A picture taken on October 20, 2009 shows King Tutankhamun's golden mask displayed at the Egyptian museum in Cairo.
Khaled Desouki—AFP/Getty Images
By Tara John
October 28, 2015

A burst lightbulb, a broken beard and a botched glue job has brought in German specialists to fix the 3,3000-year-old golden burial mask of Egypt’s most famous pharaoh: Tutankhamun.

In August 2014, a lightbulb blew in the cabinet housing Tutankhamun’s death mask. In the process of removing the 26-pound death mask, changing the bulb, and putting the mask back, the beard fell off. Panicked, the workers in the Egyptian Museum, Cairo, hastily stuck it back on with epoxy.

“The problem was that they tried to fix it in half an hour and it should have taken them days” said a museum official to the Guardian in January, claims which the museum director Mahmoud el-Halwagy, has vehemently denied.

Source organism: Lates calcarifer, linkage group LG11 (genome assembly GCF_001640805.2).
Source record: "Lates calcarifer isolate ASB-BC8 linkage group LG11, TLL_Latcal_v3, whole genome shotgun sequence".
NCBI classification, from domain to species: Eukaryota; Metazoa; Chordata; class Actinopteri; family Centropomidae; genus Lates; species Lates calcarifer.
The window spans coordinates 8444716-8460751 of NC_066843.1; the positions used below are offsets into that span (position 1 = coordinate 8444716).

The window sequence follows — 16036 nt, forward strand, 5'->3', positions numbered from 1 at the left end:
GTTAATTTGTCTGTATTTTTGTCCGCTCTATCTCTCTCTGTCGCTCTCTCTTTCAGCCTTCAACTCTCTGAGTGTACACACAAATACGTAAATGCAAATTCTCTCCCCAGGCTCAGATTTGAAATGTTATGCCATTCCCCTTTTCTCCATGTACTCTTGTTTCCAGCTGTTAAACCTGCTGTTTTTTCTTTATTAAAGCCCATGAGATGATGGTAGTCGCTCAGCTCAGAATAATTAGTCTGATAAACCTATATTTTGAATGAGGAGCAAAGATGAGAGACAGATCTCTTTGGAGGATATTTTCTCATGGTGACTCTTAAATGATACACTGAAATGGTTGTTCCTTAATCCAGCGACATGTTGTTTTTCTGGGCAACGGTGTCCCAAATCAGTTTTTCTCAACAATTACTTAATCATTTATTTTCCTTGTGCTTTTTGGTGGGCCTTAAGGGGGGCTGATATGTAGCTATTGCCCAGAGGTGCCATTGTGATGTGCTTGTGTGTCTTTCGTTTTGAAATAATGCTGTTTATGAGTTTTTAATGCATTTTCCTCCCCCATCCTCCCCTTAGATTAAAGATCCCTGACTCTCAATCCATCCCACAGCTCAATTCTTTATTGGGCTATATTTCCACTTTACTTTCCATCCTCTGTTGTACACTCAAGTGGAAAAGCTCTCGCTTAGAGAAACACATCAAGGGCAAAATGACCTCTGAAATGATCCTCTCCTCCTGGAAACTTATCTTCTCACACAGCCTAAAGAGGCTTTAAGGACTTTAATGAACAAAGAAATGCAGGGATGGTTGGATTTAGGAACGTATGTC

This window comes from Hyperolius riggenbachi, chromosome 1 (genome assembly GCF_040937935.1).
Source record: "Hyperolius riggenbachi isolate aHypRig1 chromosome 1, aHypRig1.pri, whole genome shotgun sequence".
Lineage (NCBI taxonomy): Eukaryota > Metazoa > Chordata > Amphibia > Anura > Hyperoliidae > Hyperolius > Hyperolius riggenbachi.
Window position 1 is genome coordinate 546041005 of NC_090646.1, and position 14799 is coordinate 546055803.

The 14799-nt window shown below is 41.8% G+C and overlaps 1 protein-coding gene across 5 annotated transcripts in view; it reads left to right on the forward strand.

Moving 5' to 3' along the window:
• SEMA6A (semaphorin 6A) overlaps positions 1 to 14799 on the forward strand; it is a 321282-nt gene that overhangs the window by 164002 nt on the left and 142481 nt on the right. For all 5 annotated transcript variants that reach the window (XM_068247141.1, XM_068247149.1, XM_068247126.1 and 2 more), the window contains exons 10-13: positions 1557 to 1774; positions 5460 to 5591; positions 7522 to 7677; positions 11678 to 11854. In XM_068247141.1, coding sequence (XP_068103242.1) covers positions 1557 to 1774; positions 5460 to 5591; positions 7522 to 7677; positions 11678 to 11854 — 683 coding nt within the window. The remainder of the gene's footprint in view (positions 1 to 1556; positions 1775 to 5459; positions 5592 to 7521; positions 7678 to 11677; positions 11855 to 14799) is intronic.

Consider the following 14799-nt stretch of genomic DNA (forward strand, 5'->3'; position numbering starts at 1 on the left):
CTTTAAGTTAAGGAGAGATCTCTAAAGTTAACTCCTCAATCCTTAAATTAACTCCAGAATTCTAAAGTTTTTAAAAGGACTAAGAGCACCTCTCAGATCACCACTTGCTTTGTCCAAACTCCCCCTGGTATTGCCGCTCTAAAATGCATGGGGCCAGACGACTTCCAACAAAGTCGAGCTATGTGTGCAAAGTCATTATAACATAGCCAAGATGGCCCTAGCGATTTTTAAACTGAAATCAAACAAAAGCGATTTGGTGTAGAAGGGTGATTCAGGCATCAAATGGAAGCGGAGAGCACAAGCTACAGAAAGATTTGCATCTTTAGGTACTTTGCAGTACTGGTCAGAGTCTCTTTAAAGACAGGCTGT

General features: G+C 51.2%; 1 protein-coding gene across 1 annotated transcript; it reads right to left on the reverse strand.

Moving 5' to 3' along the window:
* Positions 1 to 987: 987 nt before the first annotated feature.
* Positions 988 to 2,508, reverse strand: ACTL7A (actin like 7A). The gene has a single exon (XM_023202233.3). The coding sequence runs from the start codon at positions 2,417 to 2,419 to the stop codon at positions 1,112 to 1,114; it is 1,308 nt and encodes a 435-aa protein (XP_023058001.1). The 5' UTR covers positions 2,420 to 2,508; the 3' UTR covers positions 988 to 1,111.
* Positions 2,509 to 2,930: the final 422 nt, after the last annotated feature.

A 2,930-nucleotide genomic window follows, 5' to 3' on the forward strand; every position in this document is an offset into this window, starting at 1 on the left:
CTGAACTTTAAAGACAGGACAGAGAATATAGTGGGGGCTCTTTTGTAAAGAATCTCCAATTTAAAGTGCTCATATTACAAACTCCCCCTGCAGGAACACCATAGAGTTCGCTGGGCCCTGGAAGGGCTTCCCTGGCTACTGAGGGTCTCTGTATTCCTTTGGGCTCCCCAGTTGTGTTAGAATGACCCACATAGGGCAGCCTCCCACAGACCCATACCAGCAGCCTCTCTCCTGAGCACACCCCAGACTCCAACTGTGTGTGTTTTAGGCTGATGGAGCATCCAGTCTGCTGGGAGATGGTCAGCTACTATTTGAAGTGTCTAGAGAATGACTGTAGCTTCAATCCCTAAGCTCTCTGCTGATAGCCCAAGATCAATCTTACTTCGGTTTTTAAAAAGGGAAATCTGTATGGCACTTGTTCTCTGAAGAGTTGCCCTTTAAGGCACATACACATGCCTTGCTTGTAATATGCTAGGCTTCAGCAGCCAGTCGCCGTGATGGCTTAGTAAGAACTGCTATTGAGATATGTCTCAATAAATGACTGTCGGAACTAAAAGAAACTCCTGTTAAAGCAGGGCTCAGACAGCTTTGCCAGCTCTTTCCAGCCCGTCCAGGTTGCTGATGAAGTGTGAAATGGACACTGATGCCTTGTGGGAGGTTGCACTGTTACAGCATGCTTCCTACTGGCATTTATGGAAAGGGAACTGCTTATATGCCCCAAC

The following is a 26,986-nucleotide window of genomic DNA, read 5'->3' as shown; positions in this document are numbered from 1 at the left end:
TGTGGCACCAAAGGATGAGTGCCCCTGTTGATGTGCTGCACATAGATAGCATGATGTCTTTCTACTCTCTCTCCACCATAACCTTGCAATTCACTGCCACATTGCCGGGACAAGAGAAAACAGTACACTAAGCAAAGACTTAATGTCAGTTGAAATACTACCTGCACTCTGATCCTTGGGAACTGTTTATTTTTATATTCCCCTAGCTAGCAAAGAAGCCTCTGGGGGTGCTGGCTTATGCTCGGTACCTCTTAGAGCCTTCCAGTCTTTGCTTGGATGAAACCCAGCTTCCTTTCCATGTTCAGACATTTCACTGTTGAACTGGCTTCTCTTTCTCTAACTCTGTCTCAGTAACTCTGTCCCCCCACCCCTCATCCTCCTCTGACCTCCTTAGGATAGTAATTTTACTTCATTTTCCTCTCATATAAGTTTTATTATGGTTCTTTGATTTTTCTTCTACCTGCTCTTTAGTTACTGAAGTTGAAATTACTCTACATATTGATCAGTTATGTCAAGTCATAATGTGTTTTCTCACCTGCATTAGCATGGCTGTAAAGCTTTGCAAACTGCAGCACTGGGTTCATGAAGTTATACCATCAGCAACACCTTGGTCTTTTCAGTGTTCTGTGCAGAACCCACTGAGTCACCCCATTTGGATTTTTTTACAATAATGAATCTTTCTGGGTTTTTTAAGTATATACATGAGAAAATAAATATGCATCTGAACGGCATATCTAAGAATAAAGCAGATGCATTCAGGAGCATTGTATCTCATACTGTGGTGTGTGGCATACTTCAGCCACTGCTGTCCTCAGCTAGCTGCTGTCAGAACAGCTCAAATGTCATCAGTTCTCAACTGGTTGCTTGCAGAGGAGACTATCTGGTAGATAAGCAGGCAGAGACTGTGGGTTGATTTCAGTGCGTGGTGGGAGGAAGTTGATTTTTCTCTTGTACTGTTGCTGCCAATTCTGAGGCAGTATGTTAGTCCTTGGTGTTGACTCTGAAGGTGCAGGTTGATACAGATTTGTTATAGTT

German antiquities experts Christian Eckmann and Katja Broschat have now been drafted to fix the botched job.

Before they can fix the priceless artefact, they will have to meticulously remove the glue and then the beard. The pair hope to remove the beard in a couple of days’ time.

“S–t happens,” Eckmann, a restorer from the Roman-German museum in Mainz who is currently in Egypt, told dpa. “The glue has to be removed mechanically” he added.

Tutankhamun’s death mask, housed in his tomb at the Valley of the Kings, was discovered in 1922, sparking a worldwide interest in ancient Egypt.

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